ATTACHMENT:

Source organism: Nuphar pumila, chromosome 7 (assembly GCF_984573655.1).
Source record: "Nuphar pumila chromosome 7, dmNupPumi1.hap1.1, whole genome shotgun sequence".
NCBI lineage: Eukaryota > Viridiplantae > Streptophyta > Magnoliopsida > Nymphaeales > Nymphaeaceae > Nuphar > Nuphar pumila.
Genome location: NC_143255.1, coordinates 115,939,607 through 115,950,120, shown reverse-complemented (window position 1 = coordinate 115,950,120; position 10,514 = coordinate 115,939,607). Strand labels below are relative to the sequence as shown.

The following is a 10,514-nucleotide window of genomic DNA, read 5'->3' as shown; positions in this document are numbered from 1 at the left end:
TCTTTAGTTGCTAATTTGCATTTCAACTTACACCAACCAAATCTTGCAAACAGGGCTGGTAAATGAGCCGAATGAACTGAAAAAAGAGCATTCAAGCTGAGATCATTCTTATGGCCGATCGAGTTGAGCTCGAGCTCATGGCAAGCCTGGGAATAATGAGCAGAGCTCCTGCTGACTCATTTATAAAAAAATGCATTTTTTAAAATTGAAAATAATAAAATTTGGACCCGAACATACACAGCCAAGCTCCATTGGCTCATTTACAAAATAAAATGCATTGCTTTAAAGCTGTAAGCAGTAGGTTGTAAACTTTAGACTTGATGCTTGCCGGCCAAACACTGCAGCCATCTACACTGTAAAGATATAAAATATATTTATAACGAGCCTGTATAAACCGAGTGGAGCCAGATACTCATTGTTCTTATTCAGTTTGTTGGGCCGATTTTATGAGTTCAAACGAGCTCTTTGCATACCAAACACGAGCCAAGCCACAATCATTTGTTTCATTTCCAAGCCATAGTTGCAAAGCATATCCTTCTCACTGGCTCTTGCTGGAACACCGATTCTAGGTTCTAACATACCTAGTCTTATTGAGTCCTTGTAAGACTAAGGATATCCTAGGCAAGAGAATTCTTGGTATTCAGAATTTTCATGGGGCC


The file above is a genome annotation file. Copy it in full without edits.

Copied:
Source organism: Nuphar pumila, chromosome 7 (assembly GCF_984573655.1).
Source record: "Nuphar pumila chromosome 7, dmNupPumi1.hap1.1, whole genome shotgun sequence".
NCBI lineage: Eukaryota > Viridiplantae > Streptophyta > Magnoliopsida > Nymphaeales > Nymphaeaceae > Nuphar > Nuphar pumila.
Genome location: NC_143255.1, coordinates 115,939,607 through 115,950,120, shown reverse-complemented (window position 1 = coordinate 115,950,120; position 10,514 = coordinate 115,939,607). Strand labels below are relative to the sequence as shown.

The following is a 10,514-nucleotide window of genomic DNA, read 5'->3' as shown; positions in this document are numbered from 1 at the left end:
TCTTTAGTTGCTAATTTGCATTTCAACTTACACCAACCAAATCTTGCAAACAGGGCTGGTAAATGAGCCGAATGAACTGAAAAAAGAGCATTCAAGCTGAGATCATTCTTATGGCCGATCGAGTTGAGCTCGAGCTCATGGCAAGCCTGGGAATAATGAGCAGAGCTCCTGCTGACTCATTTATAAAAAAATGCATTTTTTAAAATTGAAAATAATAAAATTTGGACCCGAACATACACAGCCAAGCTCCATTGGCTCATTTACAAAATAAAATGCATTGCTTTAAAGCTGTAAGCAGTAGGTTGTAAACTTTAGACTTGATGCTTGCCGGCCAAACACTGCAGCCATCTACACTGTAAAGATATAAAATATATTTATAACGAGCCTGTATAAACCGAGTGGAGCCAGATACTCATTGTTCTTATTCAGTTTGTTGGGCCGATTTTATGAGTTCAAACGAGCTCTTTGCATACCAAACACGAGCCAAGCCACAATCATTTGTTTCATTTCCAAGCCATAGTTGCAAAGCATATCCTTCTCACTGGCTCTTGCTGGAACACCGATTCTAGGTTCTAACATACCTAGTCTTATTGAGTCCTTGTAAGACTAAGGATATCCTAGGCAAGAGAATTCTTGGTATTCAGAATTTTCATGGGGCC